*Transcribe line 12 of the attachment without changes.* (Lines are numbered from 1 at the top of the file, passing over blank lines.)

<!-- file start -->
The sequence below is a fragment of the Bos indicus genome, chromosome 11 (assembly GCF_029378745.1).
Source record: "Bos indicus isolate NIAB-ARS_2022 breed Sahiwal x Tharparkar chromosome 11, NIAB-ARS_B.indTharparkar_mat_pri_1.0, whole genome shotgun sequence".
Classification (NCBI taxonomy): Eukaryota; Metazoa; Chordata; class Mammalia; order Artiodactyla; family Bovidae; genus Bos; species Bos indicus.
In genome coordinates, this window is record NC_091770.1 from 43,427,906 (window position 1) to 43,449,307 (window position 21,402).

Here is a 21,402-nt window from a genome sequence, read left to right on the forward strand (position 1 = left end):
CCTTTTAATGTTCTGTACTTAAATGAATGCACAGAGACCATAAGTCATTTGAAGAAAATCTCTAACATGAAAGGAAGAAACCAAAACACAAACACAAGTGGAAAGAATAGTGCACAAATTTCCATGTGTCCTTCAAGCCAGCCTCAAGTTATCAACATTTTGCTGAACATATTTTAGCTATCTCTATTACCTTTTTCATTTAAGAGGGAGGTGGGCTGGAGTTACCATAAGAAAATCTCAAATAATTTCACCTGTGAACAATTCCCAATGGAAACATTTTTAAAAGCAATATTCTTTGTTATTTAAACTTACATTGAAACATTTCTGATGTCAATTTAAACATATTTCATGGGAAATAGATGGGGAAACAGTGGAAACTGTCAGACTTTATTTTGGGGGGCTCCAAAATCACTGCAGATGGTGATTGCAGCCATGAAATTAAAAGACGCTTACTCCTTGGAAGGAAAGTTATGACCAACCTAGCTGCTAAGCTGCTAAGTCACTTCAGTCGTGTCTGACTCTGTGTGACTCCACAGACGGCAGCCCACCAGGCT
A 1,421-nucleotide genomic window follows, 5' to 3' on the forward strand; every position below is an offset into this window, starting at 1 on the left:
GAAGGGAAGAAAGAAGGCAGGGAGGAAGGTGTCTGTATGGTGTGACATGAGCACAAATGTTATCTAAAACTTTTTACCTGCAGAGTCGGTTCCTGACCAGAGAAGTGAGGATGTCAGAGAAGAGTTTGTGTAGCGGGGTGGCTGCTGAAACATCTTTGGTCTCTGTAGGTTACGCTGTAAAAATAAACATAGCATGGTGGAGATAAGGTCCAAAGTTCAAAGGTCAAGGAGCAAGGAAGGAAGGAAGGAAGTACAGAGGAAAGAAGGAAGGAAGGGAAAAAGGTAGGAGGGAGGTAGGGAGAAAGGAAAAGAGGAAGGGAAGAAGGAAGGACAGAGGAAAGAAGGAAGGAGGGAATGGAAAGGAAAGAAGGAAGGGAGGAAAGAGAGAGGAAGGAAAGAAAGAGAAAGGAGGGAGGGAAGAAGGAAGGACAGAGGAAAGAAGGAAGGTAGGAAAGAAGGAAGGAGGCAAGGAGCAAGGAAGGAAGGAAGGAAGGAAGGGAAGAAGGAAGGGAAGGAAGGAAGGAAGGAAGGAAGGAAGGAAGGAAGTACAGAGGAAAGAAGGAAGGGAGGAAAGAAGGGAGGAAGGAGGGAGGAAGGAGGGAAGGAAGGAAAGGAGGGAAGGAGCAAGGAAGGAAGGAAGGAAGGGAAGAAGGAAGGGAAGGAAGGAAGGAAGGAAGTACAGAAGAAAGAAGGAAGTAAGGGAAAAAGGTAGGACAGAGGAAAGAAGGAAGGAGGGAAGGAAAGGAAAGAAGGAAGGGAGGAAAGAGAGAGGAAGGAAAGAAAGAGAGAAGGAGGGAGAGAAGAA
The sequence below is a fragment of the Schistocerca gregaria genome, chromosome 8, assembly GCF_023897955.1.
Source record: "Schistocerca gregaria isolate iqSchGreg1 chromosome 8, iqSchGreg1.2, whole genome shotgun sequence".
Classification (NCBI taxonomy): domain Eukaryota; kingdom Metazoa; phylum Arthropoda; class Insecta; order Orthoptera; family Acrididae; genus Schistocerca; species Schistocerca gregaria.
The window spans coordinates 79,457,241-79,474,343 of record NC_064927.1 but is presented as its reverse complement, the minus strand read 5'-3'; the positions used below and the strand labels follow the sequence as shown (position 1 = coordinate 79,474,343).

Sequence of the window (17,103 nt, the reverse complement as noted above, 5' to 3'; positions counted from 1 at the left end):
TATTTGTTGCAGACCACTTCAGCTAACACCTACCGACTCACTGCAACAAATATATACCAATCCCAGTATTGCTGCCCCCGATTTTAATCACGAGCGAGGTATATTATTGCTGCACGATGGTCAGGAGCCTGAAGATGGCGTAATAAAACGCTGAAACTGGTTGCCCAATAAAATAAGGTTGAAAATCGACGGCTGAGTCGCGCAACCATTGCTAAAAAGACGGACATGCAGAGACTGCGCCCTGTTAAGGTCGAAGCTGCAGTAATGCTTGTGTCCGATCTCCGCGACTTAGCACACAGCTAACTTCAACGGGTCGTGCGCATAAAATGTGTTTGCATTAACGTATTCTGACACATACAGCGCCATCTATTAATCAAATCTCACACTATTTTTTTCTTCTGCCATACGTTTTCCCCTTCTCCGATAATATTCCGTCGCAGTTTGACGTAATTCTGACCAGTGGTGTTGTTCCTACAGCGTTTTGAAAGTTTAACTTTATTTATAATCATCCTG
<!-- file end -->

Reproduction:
The window spans coordinates 79,457,241-79,474,343 of record NC_064927.1 but is presented as its reverse complement, the minus strand read 5'-3'; the positions used below and the strand labels follow the sequence as shown (position 1 = coordinate 79,474,343).